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A poster advertises "Food Stamp Friday" at an Alabama nightclub (TheDC) A poster advertises "Food Stamp Friday" at an Alabama nightclub (TheDC)  

Alabama nightclub raises eyebrows with ‘Food Stamp Friday’ party

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Alex Pappas
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      Alex Pappas

      Alex Pappas is a Washington D.C.-based political reporter for The Daily Caller. He has also written for The Washington Examiner and the Mobile Press-Register. Pappas is a graduate of The University of the South in Sewanee, Tenn., where he was editor-in-chief of The Sewanee Purple. While in college, he did internships at NBC's Meet the Press and the White House. He grew up in Mobile, Ala., where he graduated from St. Paul's Episcopal School. He and his wife live on Capitol Hill.

A nightclub in Montgomery, Ala. is raising eyebrows by hosting a “Food Stamp Friday” party on April 6 that seems to glamorize life on the federal government’s food assistance program.

An invitation for the April 6 party obtained by The Daily Caller tells patrons of the Rose Supper Club in North Montgomery that the Friday night cover charge will be just $5 if a “food stamp card” is shown upon arrival.

The Supplemental Nutrition Assistance Program (SNAP) was designed for Americans living at near-poverty levels.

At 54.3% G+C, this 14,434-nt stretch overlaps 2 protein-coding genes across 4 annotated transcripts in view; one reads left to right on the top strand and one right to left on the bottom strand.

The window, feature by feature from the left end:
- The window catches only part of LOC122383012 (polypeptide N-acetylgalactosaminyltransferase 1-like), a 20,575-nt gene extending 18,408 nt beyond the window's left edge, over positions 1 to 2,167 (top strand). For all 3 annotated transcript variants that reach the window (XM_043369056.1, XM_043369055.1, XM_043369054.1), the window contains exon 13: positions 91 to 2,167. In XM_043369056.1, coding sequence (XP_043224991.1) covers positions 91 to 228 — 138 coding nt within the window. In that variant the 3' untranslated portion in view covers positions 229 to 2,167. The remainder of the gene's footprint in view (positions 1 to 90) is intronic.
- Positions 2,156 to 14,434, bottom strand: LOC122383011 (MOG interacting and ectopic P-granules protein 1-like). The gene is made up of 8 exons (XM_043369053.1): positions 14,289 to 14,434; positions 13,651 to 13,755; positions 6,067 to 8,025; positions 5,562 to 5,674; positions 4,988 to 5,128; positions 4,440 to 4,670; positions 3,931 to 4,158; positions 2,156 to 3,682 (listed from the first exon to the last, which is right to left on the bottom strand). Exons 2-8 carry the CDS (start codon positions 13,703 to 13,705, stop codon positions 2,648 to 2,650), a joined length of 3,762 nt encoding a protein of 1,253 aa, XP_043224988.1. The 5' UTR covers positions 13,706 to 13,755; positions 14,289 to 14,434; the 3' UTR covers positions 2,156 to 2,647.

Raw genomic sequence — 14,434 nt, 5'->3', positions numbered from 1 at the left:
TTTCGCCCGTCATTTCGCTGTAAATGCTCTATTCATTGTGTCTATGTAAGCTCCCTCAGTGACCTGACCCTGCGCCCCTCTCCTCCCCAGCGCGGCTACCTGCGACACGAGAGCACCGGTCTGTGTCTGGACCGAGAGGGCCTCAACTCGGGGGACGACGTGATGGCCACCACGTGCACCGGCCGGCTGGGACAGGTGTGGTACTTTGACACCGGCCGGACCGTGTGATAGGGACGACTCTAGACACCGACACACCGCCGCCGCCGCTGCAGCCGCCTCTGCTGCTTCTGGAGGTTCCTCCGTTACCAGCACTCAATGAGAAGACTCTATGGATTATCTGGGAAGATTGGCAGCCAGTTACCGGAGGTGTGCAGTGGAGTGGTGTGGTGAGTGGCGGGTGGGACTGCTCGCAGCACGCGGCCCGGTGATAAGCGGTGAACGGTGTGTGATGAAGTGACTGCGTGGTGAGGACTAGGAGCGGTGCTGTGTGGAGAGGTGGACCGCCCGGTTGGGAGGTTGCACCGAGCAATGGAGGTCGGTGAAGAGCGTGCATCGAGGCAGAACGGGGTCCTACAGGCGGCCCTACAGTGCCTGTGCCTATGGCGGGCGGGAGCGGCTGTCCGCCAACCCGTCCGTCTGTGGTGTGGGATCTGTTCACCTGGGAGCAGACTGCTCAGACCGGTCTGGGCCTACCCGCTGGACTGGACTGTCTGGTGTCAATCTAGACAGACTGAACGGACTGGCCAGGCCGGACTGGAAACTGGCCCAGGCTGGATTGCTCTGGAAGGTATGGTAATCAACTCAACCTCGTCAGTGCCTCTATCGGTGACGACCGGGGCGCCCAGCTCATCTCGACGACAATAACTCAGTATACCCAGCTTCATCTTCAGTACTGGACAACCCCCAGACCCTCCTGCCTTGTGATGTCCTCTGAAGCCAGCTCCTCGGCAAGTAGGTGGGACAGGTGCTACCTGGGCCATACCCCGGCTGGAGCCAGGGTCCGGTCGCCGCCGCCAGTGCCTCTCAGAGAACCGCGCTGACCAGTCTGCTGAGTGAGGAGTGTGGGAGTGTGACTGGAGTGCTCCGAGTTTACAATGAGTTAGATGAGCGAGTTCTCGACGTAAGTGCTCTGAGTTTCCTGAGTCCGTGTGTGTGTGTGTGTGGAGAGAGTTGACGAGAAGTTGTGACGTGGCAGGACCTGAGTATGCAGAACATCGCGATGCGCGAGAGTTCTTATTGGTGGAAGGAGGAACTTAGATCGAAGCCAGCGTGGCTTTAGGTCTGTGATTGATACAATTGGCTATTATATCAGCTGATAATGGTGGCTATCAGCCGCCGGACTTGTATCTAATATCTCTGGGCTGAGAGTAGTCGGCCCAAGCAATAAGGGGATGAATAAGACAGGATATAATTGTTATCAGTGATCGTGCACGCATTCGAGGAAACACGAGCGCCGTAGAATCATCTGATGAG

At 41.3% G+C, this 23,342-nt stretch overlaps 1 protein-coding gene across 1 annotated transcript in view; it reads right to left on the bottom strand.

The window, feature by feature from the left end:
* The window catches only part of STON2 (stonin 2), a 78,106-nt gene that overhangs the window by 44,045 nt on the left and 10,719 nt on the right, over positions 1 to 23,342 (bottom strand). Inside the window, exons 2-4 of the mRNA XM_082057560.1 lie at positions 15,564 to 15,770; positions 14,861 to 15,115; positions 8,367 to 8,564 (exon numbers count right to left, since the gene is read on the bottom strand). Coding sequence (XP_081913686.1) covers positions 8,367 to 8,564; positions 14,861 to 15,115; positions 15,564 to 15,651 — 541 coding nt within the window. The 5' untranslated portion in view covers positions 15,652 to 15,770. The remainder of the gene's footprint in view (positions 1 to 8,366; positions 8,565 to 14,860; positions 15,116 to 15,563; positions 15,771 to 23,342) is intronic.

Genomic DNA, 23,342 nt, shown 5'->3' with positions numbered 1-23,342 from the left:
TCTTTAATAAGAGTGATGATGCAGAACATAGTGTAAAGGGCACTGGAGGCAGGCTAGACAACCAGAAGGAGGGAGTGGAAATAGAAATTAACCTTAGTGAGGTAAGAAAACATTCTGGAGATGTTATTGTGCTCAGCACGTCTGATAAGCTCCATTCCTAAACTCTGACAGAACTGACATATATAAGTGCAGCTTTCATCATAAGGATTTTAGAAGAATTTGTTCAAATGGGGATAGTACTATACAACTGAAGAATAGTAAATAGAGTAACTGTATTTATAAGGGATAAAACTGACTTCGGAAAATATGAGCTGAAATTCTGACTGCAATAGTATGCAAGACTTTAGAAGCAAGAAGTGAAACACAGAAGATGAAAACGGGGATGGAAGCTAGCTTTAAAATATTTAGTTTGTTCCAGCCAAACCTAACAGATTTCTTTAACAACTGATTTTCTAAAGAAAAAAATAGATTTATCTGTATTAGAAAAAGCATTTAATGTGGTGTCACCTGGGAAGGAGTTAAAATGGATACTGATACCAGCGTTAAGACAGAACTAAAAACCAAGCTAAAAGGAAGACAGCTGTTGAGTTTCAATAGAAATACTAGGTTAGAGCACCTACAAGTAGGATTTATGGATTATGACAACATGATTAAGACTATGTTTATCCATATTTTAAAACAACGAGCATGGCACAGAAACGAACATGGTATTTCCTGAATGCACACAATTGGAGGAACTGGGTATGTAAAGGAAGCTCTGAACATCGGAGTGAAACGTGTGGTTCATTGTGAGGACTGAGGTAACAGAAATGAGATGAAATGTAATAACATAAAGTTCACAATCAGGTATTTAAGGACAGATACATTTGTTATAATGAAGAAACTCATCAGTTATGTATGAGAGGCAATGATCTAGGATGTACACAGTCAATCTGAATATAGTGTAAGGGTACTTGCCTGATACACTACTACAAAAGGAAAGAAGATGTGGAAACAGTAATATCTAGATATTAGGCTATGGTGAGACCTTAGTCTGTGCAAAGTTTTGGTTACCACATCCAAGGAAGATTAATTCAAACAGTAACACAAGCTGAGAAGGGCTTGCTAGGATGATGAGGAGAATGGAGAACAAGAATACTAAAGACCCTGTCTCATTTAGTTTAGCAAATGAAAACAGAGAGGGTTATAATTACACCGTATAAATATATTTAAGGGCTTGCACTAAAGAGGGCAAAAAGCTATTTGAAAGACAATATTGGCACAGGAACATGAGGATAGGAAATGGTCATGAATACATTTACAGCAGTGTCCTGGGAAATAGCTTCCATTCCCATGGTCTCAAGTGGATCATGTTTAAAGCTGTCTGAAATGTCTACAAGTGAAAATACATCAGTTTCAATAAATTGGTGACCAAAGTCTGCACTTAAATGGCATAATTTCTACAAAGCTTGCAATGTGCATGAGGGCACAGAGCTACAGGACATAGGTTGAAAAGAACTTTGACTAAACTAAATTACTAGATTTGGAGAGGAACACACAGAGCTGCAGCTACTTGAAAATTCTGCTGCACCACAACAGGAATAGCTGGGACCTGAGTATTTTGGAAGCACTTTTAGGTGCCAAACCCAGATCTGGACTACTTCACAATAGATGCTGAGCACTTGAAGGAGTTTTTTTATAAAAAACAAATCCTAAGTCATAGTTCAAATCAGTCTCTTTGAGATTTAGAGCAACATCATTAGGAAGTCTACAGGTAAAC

According to the flashy, postcard-size flier advertising the party, there will be “free shots at the door.” The announcement’s artwork mimics an Electronic Benefit Transfer card, the debit card used by Americans to redeem their SNAP benefits.

Glamorizing federal assistance bothers some who have seen the posters.

“I just don’t understand how they are promoting this without anyone saying anything about it,” Stephanie Pope, a Montgomery resident who has seen the fliers in gas stations, told TheDC.

Orlando Rogers, an employee who answered the telephone at the Rose on Thursday, confirmed that the “Food Stamp Friday” party is taking place at the venue next month.

Rogers said he wasn’t involved in the planning of the party, so he couldn’t comment on the event’s theme.

“It’s just a little party they’re having,” he said.

But another Rose employee had strong feelings about Food Stamp Friday, telling TheDC that he is not comfortable with the theme because it’s disrespectful.

“Now that’s hurting somebody’s feelings,” Richard Thomas told TheDC. “Name this party something else.”

Thomas said he knows of at least three phone calls placed to the venue complaining about the party’s theme. He said a young party promoter chose the name.

“I don’t know what these young people are doing,” he said.

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